Dementia: a solution

I’ve been talking to people lately about models of support and care for people affected by dementia.

Living with dementia and providing unpaid care.

Medical model?

Social model?

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What do we usually have? The medical model.

Diagnosis. Medication. Risk assessment (!). Six monthly reviews. Crisis management.

What do we usually not have? The social model.

Living as well as we choose after diagnosis.

Making choices that give us pleasure, healthy or not.

What do we all have a right to? 

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A family life, a happy life that we choose, self-determination.

So why do people living with and providing unpaid care for dementia rarely get these?

Dementia is the result of brain disease. We all know this. 

It is painless (usually, depending on your definition of pain).

It is invisible, incurable.

You can ignore it without a guilty conscience.

You can pretend it doesn’t matter.

You can say we can’t do anything about it.

You can say it’s not worth getting a diagnosis (as a nearby GP does).

Because…well, you can’t see it, can you.

After all, we stay at home. We don’t walk beside you in shops and sit beside you on trains. We withdraw. 

We are the living dead. The unknown. The hidden relative.

Better still, not a relative, just someone you don’t need to see. Or talk to. 

I suggest we hold a referendum. Let’s just get over this. Make a decision.

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We know that dementia/brain disease exists. But wouldn’t it be so much easier if it didn’t?

And if you don’t have a word for it it doesn’t exist. You cannot have a thought, or a conversation, about something which you cannot name. 

So, let’s just ask the people of they would like to abolish dementia.

It’s really very easy. Just remove the word. 

Of course, then we could go back to lunatic, or mad, or disturbed. Of unsound mind.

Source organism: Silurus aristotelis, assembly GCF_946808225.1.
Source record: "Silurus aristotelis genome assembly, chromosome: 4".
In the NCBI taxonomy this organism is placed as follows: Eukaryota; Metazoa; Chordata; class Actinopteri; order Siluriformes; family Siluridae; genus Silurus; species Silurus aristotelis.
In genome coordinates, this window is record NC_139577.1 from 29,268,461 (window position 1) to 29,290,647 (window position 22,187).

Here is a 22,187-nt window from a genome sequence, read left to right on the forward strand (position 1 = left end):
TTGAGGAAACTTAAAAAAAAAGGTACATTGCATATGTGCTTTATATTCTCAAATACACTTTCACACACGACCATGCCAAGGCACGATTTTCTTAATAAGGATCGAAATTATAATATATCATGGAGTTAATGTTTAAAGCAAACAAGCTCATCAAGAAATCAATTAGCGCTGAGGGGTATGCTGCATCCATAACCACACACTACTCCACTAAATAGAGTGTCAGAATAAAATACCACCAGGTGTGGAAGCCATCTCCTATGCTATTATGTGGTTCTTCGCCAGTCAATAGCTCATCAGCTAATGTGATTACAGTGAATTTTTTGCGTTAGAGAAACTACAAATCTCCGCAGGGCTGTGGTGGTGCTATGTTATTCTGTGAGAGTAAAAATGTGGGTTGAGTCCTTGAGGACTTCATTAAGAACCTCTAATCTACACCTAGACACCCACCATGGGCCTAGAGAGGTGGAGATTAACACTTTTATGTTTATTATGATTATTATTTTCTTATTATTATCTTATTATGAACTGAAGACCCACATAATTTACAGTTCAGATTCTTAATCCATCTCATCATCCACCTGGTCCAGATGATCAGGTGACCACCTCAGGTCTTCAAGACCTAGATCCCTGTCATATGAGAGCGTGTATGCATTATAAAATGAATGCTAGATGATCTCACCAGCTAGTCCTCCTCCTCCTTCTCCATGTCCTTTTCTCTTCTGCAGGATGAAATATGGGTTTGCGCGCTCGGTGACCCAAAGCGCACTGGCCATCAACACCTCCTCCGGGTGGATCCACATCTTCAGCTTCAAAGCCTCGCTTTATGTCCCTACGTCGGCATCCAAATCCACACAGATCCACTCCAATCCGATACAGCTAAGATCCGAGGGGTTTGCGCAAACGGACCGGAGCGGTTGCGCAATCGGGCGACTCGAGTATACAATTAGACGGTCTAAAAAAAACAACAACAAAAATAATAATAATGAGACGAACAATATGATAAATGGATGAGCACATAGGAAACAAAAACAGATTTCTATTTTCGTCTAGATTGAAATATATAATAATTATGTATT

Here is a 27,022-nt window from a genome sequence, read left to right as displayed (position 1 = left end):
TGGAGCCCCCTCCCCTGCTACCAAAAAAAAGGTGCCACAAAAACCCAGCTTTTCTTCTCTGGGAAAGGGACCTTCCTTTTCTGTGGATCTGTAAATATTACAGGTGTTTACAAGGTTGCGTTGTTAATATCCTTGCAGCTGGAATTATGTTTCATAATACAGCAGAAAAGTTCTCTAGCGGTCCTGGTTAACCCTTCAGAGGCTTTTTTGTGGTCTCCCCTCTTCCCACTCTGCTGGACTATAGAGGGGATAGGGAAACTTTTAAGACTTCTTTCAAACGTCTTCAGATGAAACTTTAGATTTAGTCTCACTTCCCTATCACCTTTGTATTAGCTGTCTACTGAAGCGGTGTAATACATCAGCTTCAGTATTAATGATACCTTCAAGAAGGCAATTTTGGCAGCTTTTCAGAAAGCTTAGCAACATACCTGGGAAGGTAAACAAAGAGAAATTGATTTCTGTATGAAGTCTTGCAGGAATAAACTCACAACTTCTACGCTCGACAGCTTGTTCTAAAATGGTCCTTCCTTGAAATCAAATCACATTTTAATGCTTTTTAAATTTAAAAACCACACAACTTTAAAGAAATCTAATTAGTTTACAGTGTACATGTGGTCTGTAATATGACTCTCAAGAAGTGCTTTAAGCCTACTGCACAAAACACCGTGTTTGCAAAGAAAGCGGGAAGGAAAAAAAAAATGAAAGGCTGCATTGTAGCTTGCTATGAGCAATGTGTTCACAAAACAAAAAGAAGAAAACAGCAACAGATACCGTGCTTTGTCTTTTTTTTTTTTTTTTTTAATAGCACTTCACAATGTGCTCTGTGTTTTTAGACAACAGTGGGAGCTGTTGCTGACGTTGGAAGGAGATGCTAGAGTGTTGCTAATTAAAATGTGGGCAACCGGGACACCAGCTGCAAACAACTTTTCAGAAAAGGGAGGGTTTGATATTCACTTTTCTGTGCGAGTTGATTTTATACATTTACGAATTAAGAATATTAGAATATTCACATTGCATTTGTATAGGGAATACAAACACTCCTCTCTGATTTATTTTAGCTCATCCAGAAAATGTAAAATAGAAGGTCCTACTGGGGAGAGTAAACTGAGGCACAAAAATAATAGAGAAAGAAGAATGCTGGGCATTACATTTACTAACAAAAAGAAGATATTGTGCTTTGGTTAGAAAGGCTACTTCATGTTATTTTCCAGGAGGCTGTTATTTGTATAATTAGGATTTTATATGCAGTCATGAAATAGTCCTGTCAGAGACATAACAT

But we could get rid of all this horrid arguing over support and care. 

We could just simply get on with our lives. Get on with researching cures for cancer and arthritis and all the rest of the visible, painful diseases.

The government should quite simply build facilities for supported living, so that people who (don’t) live with a debilitating condition (that is not dementia), can be housed away from the public eye.

Let’s face it, this would be a wonderfully refreshing change for everyone. We could release all the voluntary energy currently wasted on dementia friendly communities, and re-direct it to more worthwhile causes. Like keeping roads litter free, and running libraries.

We could also find similar accommodation for those who use food banks because they have failed to work long enough hours to feed and feed and heat their families. Provide them with the relief they so crave. 

Now, that’s true compassion.

So, CCGs and Councils, please make some radical decisions. 

I know this does not come easily to you. You breathe not oxygen but procrastination.

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You thrive on uncertainty, equivocation, delay.

But instead of worrying about making decisions about funding…well, just delete dementia, and hunger and poverty.

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Job done.

Thank you.

One thought on “Dementia: a solution

  1. Pingback: Dementia Care and the Stoneage |

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